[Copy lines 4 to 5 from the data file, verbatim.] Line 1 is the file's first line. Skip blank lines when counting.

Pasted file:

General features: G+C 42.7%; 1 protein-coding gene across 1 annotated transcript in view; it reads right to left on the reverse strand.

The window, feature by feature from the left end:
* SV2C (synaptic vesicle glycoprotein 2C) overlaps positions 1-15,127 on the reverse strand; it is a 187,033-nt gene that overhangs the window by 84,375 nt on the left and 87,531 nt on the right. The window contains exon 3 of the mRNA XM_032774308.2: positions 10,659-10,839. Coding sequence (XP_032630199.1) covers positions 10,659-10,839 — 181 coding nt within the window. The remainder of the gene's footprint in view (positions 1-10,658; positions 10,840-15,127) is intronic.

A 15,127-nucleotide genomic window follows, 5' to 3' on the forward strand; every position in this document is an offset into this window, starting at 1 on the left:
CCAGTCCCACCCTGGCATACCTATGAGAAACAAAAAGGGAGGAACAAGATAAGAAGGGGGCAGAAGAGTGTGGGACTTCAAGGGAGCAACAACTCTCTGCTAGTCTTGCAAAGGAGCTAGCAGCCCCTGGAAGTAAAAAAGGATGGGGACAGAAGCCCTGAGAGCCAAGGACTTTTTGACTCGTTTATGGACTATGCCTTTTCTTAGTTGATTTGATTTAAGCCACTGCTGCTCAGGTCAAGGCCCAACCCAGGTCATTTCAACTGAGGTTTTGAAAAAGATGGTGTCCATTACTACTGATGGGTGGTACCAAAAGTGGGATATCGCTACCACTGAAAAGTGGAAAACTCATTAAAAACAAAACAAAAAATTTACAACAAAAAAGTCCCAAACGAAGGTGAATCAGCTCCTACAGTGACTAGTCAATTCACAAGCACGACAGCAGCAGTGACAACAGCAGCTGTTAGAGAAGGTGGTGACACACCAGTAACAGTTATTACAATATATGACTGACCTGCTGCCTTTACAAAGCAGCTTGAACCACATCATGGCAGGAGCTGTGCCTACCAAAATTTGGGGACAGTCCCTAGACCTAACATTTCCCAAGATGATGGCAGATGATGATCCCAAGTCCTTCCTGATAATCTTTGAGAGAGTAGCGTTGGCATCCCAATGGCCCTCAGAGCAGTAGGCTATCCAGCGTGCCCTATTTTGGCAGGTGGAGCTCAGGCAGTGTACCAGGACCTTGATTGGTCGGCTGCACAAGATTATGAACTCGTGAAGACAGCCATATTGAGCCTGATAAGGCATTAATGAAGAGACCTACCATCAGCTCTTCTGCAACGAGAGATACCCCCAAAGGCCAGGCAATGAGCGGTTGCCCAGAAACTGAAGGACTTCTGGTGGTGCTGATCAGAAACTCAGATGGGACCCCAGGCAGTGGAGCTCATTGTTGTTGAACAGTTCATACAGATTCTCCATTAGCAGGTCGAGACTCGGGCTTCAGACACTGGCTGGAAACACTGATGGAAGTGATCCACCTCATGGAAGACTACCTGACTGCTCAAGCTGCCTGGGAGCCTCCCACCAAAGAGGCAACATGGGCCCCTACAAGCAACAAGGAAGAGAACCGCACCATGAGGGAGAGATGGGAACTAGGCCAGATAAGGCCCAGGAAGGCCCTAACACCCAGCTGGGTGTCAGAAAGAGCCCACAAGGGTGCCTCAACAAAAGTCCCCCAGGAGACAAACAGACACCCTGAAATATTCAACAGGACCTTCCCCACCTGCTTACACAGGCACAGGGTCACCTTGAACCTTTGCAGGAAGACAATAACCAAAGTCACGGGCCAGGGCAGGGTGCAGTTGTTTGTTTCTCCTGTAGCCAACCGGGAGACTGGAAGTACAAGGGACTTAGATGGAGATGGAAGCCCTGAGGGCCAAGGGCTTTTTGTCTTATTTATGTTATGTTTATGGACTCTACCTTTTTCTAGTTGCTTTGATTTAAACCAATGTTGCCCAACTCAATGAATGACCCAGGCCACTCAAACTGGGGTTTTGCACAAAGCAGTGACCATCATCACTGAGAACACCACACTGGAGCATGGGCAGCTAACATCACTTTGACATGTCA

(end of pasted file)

A 15,127-nucleotide genomic window follows, 5' to 3' on the forward strand; every position in this document is an offset into this window, starting at 1 on the left:
CCAGTCCCACCCTGGCATACCTATGAGAAACAAAAAGGGAGGAACAAGATAAGAAGGGGGCAGAAGAGTGTGGGACTTCAAGGGAGCAACAACTCTCTGCTAGTCTTGCAAAGGAGCTAGCAGCCCCTGGAAGTAAAAAAGGATGGGGACAGAAGCCCTGAGAGCCAAGGACTTTTTGACTCGTTTATGGACTATGCCTTTTCTTAGTTGATTTGATTTAAGCCACTGCTGCTCAGGTCAAGGCCCAACCCAGGTCATTTCAACTGAGGTTTTGAAAAAGATGGTGTCCATTACTACTGATGGGTGGTACCAAAAGTGGGATATCGCTACCACTGAAAAGTGGAAAACTCATTAAAAACAAAACAAAAAATTTACAACAAAAAAGTCCCAAACGAAGGTGAATCAGCTCCTACAGTGACTAGTCAATTCACAAGCACGACAGCAGCAGTGACAACAGCAGCTGTTAGAGAAGGTGGTGACACACCAGTAACAGTTATTACAATATATGACTGACCTGCTGCCTTTACAAAGCAGCTTGAACCACATCATGGCAGGAGCTGTGCCTACCAAAATTTGGGGACAGTCCCTAGACCTAACATTTCCCAAGATGATGGCAGATGATGATCCCAAGTCCTTCCTGATAATCTTTGAGAGAGTAGCGTTGGCATCCCAATGGCCCTCAGAGCAGTAGGCTATCCAGCGTGCCCTATTTTGGCAGGTGGAGCTCAGGCAGTGTACCAGGACCTTGATTGGTCGGCTGCACAAGATTATGAACTCGTGAAGACAGCCATATTGAGCCTGATAAGGCATTAATGAAGAGACCTACCATCAGCTCTTCTGCAACGAGAGATACCCCCAAAGGCCAGGCAATGAGCGGTTGCCCAGAAACTGAAGGACTTCTGGTGGTGCTGATCAGAAACTCAGATGGGACCCCAGGCAGTGGAGCTCATTGTTGTTGAACAGTTCATACAGATTCTCCATTAGCAGGTCGAGACTCGGGCTTCAGACACTGGCTGGAAACACTGATGGAAGTGATCCACCTCATGGAAGACTACCTGACTGCTCAAGCTGCCTGGGAGCCTCCCACCAAAGAGGCAACATGGGCCCCTACAAGCAACAAGGAAGAGAACCGCACCATGAGGGAGAGATGGGAACTAGGCCAGATAAGGCCCAGGAAGGCCCTAACACCCAGCTGGGTGTCAGAAAGAGCCCACAAGGGTGCCTCAACAAAAGTCCCCCAGGAGACAAACAGACACCCTGAAATATTCAACAGGACCTTCCCCACCTGCTTACACAGGCACAGGGTCACCTTGAACCTTTGCAGGAAGACAATAACCAAAGTCACGGGCCAGGGCAGGGTGCAGTTGTTTGTTTCTCCTGTAGCCAACCGGGAGACTGGAAGTACAAGGGACTTAGATGGAGATGGAAGCCCTGAGGGCCAAGGGCTTTTTGTCTTATTTATGTTATGTTTATGGACTCTACCTTTTTCTAGTTGCTTTGATTTAAACCAATGTTGCCCAACTCAATGAATGACCCAGGCCACTCAAACTGGGGTTTTGCACAAAGCAGTGACCATCATCACTGAGAACACCACACTGGAGCATGGGCAGCTAACATCACTTTGACATGTCA